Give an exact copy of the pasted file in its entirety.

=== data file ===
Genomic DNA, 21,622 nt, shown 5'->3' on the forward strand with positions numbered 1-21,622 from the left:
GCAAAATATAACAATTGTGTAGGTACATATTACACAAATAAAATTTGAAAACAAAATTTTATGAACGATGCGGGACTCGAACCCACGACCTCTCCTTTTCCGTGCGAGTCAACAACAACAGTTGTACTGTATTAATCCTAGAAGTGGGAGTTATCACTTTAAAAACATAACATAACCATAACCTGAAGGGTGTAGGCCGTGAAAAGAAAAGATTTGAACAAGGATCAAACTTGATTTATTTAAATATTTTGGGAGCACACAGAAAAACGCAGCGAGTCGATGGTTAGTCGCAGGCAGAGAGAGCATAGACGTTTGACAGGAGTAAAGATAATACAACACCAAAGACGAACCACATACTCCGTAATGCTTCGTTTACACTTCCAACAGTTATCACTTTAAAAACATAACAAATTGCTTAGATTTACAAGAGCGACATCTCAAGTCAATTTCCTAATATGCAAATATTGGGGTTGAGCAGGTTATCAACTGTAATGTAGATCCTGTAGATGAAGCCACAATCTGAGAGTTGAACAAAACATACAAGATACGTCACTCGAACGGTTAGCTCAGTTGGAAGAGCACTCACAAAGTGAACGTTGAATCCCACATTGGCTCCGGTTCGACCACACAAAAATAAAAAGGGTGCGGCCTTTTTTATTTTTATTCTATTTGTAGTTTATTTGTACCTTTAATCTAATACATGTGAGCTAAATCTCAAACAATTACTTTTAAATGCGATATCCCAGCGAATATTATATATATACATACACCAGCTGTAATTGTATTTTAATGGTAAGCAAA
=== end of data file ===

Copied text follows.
Genomic DNA, 21,622 nt, shown 5'->3' on the forward strand with positions numbered 1-21,622 from the left:
GCAAAATATAACAATTGTGTAGGTACATATTACACAAATAAAATTTGAAAACAAAATTTTATGAACGATGCGGGACTCGAACCCACGACCTCTCCTTTTCCGTGCGAGTCAACAACAACAGTTGTACTGTATTAATCCTAGAAGTGGGAGTTATCACTTTAAAAACATAACATAACCATAACCTGAAGGGTGTAGGCCGTGAAAAGAAAAGATTTGAACAAGGATCAAACTTGATTTATTTAAATATTTTGGGAGCACACAGAAAAACGCAGCGAGTCGATGGTTAGTCGCAGGCAGAGAGAGCATAGACGTTTGACAGGAGTAAAGATAATACAACACCAAAGACGAACCACATACTCCGTAATGCTTCGTTTACACTTCCAACAGTTATCACTTTAAAAACATAACAAATTGCTTAGATTTACAAGAGCGACATCTCAAGTCAATTTCCTAATATGCAAATATTGGGGTTGAGCAGGTTATCAACTGTAATGTAGATCCTGTAGATGAAGCCACAATCTGAGAGTTGAACAAAACATACAAGATACGTCACTCGAACGGTTAGCTCAGTTGGAAGAGCACTCACAAAGTGAACGTTGAATCCCACATTGGCTCCGGTTCGACCACACAAAAATAAAAAGGGTGCGGCCTTTTTTATTTTTATTCTATTTGTAGTTTATTTGTACCTTTAATCTAATACATGTGAGCTAAATCTCAAACAATTACTTTTAAATGCGATATCCCAGCGAATATTATATATATACATACACCAGCTGTAATTGTATTTTAATGGTAAGCAAA